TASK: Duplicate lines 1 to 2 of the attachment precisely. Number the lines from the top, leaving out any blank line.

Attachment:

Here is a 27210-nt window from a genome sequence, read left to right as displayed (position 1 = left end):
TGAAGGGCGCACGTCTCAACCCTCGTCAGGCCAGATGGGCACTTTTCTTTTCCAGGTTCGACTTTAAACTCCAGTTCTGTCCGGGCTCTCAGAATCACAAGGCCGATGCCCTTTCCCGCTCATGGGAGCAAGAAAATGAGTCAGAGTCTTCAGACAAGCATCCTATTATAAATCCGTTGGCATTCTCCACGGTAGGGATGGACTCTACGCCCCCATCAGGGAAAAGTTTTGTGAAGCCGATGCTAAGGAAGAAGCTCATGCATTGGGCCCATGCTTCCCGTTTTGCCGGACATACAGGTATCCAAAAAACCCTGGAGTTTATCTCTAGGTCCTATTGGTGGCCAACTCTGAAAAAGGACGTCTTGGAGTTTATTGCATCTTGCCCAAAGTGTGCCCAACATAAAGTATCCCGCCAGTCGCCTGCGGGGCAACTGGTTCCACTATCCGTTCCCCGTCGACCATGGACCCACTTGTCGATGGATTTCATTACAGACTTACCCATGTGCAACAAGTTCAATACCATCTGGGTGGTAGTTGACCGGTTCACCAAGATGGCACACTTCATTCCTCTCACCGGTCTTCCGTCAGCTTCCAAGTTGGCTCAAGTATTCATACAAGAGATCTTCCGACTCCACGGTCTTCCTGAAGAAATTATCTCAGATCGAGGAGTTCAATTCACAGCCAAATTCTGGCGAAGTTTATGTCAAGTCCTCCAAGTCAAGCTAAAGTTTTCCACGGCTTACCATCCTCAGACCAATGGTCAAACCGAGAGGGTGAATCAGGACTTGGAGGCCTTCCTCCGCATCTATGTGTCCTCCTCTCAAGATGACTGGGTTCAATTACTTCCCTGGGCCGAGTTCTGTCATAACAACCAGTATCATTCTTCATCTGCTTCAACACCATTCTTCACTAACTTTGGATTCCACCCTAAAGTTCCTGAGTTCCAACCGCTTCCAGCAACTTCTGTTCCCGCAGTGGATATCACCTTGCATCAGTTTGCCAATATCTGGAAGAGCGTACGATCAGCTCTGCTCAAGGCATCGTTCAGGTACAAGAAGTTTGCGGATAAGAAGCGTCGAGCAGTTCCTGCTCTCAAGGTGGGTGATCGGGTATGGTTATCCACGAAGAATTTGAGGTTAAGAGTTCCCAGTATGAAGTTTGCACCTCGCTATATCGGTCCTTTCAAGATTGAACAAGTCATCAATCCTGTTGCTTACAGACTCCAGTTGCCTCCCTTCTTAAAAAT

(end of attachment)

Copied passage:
Here is a 27210-nt window from a genome sequence, read left to right as displayed (position 1 = left end):
TGAAGGGCGCACGTCTCAACCCTCGTCAGGCCAGATGGGCACTTTTCTTTTCCAGGTTCGACTTTAAACTCCAGTTCTGTCCGGGCTCTCAGAATCACAAGGCCGATGCCCTTTCCCGCTCATGGGAGCAAGAAAATGAGTCAGAGTCTTCAGACAAGCATCCTATTATAAATCCGTTGGCATTCTCCACGGTAGGGATGGACTCTACGCCCCCATCAGGGAAAAGTTTTGTGAAGCCGATGCTAAGGAAGAAGCTCATGCATTGGGCCCATGCTTCCCGTTTTGCCGGACATACAGGTATCCAAAAAACCCTGGAGTTTATCTCTAGGTCCTATTGGTGGCCAACTCTGAAAAAGGACGTCTTGGAGTTTATTGCATCTTGCCCAAAGTGTGCCCAACATAAAGTATCCCGCCAGTCGCCTGCGGGGCAACTGGTTCCACTATCCGTTCCCCGTCGACCATGGACCCACTTGTCGATGGATTTCATTACAGACTTACCCATGTGCAACAAGTTCAATACCATCTGGGTGGTAGTTGACCGGTTCACCAAGATGGCACACTTCATTCCTCTCACCGGTCTTCCGTCAGCTTCCAAGTTGGCTCAAGTATTCATACAAGAGATCTTCCGACTCCACGGTCTTCCTGAAGAAATTATCTCAGATCGAGGAGTTCAATTCACAGCCAAATTCTGGCGAAGTTTATGTCAAGTCCTCCAAGTCAAGCTAAAGTTTTCCACGGCTTACCATCCTCAGACCAATGGTCAAACCGAGAGGGTGAATCAGGACTTGGAGGCCTTCCTCCGCATCTATGTGTCCTCCTCTCAAGATGACTGGGTTCAATTACTTCCCTGGGCCGAGTTCTGTCATAACAACCAGTATCATTCTTCATCTGCTTCAACACCATTCTTCACTAACTTTGGATTCCACCCTAAAGTTCCTGAGTTCCAACCGCTTCCAGCAACTTCTGTTCCCGCAGTGGATATCACCTTGCATCAGTTTGCCAATATCTGGAAGAGCGTACGATCAGCTCTGCTCAAGGCATCGTTCAGGTACAAGAAGTTTGCGGATAAGAAGCGTCGAGCAGTTCCTGCTCTCAAGGTGGGTGATCGGGTATGGTTATCCACGAAGAATTTGAGGTTAAGAGTTCCCAGTATGAAGTTTGCACCTCGCTATATCGGTCCTTTCAAGATTGAACAAGTCATCAATCCTGTTGCTTACAGACTCCAGTTGCCTCCCTTCTTAAAAAT